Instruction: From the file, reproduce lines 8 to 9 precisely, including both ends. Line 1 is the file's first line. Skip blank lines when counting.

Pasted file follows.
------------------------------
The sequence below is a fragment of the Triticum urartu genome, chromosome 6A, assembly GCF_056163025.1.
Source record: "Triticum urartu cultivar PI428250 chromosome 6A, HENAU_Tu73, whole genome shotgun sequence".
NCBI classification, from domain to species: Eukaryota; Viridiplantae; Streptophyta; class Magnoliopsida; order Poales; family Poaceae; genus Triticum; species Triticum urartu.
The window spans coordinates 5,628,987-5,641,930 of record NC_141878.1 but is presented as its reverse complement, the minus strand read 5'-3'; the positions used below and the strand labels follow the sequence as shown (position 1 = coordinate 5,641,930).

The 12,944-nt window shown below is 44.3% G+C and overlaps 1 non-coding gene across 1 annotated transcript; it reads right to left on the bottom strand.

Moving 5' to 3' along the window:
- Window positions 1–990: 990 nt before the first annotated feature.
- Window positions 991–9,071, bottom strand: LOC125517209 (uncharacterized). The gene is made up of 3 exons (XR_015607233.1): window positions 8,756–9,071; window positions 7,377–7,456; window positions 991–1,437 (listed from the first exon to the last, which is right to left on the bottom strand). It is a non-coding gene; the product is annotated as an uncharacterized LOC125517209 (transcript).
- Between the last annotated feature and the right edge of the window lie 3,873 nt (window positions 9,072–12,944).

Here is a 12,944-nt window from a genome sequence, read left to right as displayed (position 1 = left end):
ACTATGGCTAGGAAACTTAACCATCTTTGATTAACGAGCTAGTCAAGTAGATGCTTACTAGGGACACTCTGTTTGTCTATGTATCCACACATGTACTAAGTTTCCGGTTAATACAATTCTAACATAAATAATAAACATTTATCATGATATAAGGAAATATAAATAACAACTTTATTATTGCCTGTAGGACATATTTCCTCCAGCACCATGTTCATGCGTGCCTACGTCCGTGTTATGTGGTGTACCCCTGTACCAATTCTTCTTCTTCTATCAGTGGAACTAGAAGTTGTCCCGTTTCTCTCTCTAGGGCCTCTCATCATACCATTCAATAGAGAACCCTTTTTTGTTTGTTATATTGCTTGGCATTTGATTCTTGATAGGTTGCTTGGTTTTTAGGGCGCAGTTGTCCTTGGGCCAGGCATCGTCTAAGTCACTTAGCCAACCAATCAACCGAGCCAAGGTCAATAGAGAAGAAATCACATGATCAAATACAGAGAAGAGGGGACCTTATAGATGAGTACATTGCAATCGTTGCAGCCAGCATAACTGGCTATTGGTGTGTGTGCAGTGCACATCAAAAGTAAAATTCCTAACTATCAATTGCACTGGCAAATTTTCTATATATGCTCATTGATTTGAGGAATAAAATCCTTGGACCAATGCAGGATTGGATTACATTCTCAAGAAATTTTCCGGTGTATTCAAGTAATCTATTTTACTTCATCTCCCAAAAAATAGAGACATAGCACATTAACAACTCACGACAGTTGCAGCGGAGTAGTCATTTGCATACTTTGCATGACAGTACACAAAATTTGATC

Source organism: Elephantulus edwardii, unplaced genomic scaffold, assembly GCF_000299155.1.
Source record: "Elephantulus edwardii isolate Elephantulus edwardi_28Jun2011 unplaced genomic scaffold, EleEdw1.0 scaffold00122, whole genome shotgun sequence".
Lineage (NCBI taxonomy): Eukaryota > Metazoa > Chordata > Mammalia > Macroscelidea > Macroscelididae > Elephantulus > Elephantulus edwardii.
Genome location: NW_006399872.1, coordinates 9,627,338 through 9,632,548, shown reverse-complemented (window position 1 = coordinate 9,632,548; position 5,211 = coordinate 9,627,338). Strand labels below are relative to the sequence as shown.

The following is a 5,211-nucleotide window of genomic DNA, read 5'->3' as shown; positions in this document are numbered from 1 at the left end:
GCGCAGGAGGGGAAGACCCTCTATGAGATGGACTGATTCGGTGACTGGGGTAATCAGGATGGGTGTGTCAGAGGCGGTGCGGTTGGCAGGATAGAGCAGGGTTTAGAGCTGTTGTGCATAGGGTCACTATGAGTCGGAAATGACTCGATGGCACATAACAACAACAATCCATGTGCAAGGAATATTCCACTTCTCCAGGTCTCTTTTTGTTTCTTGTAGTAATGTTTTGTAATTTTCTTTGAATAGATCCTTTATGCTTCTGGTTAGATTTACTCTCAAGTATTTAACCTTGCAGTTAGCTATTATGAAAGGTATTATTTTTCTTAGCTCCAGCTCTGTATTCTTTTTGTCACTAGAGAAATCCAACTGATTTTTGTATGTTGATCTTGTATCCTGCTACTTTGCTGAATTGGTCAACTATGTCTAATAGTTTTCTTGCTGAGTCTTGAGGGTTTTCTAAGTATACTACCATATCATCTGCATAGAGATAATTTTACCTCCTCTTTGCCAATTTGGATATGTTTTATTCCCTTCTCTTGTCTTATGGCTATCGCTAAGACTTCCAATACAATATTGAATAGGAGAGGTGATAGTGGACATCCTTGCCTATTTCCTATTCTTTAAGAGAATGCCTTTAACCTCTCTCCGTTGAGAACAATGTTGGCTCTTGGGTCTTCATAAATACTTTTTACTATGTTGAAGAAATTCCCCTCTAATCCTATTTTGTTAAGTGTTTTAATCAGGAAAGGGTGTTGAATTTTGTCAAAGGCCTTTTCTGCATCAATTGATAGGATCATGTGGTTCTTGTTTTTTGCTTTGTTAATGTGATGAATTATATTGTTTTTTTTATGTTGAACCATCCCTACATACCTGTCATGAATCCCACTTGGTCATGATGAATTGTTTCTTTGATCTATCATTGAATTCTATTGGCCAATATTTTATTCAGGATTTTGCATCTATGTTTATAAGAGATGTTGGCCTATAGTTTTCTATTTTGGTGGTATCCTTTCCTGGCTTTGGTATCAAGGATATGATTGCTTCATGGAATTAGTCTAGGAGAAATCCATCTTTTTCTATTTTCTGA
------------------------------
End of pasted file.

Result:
- Window positions 991–9,071, bottom strand: LOC125517209 (uncharacterized). The gene is made up of 3 exons (XR_015607233.1): window positions 8,756–9,071; window positions 7,377–7,456; window positions 991–1,437 (listed from the first exon to the last, which is right to left on the bottom strand). It is a non-coding gene; the product is annotated as an uncharacterized LOC125517209 (transcript).
- Between the last annotated feature and the right edge of the window lie 3,873 nt (window positions 9,072–12,944).